Driving up the Haines Highway (Route 7) we encountered a bear jam. It was only a bus and a class C but that is a traffic jam here. They were stopped on the road so we figured the chance of a wildlife sighting was pretty high. We pulled off the side just past them and looked: a moose crossing the river.
I quickly pulled out the monster (my pet name for the 100-400L lens I use for wildlife), and ran across the road.
A mother moose was guiding her young calf across the river. The river was swollen over its natural banks due to snow melt. On maps, this ‘part’ of the river isn’t even shown; all of it may just be spring snow melt, though we haven’t been here before so we don’t really know.
She makes it up on the bank and waits for her calf. The calf struggled for about two minutes to get footing on the bank – it occurred to me what a disadvantage it is not to have hands.
Mother moose drifts away and then comes back to check progress. The calf is slowly making it up on its feet. Mother moose seems impatient.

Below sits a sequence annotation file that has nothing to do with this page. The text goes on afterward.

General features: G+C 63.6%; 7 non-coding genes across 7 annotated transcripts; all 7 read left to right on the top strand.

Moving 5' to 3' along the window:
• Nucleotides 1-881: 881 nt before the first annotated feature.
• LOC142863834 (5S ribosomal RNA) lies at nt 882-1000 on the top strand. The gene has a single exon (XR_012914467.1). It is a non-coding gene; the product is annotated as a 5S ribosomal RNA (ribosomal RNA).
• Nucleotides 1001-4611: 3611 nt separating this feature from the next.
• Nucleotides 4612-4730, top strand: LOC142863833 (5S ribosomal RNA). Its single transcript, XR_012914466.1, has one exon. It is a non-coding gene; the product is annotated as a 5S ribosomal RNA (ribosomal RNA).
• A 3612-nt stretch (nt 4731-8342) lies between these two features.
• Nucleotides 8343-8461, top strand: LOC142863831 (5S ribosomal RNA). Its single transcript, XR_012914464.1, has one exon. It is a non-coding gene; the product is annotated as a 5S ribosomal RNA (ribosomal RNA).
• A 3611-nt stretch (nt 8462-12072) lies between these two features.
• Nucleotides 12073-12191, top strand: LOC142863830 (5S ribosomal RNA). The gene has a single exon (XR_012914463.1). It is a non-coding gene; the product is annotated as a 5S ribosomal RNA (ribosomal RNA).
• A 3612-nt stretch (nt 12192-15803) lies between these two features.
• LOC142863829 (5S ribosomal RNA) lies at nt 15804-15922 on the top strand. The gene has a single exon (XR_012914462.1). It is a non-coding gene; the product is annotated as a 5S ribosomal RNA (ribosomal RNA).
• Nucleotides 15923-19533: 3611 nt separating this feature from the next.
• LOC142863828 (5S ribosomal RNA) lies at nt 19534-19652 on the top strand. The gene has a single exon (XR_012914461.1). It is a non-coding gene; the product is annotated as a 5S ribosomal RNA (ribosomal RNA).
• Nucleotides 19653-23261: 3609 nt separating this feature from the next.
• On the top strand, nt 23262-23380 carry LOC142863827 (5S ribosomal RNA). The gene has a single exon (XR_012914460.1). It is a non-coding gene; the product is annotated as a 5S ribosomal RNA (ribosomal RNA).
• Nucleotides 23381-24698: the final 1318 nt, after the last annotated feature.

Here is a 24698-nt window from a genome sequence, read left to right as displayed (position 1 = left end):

By this time, about five minutes had passed from when we first spotted the moose in the river. The mother moose and the calf, after a minute or two of recovering, start moving into the woods.
But mother moose seems distracted. She keeps looking back at the water. And then we spot it: a second calf still in the river.
This calf was no where near where we first saw the mother moose and calf; it was about 100 feet upstream. The calf managed to make it to the bank. It struggled for a couple of minutes before it made it up on shore. Mother moose waited.